Since going on the medication, I actually think the tics got worse. It also made him a zombie, so we are weaning him off the pills and just trying to go at it from a more natural approach. We have also switched to Gabriel's neurologist because she gave us more of the "warm fuzzies" than the other doctor.

I had such a profound feeling of sadness with Caderyn's diagnosis than with Gabriel's. To be honest, I'm still struggling. Gabriel just showed so many signs of improvement so quickly and there are so many positive stories out there for children with Autism Broad Spectrum Disorder that I pretty much just pushed most of my feelings aside and barrelled full steam ahead into therapies, case workers, and organizations who could help us or provide us with more information.

With Caderyn, it has been a slow, yet gradual realization and I am usually overcome with a wave of sadness at random. I hate crying, it feels like lately all I do is cry. It just hits me all at once where I am sad, overwhelmed, and unsure of everything that is happening in our lives. I think a lot of this is just trying to understand and process how both of my children could have something wrong with them that was completely out of anyone's control. I felt so angry. I felt angry at people I knew and didn't know. I felt angry that I always try to do everything right, especially when it comes to my children, and I felt like we were being punished. I do not feel angry anymore, but I'm glad I felt that emotion. I am thankful of any emotion I feel because wouldn't it be weird if I didn't have any emotion at all about what we're experiencing? Now, the emotion I deal with the most is just the sadness and feeling of helplessness.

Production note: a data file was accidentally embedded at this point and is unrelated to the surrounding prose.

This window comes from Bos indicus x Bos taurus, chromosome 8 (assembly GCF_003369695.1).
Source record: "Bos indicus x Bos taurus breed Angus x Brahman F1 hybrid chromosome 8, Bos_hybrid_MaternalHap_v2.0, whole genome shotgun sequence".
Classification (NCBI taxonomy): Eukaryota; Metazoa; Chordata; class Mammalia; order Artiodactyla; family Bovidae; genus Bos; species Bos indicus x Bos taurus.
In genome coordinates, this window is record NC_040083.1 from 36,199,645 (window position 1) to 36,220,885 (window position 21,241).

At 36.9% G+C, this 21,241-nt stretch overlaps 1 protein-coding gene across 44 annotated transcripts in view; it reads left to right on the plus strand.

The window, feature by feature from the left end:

About three weeks ago I took Caderyn to the musical play, Shrek, when it came to town. He had wanted to go and asked about it nearly every day for a week. I scored tickets and set up a little date night where he and I could go and enjoy the experience together.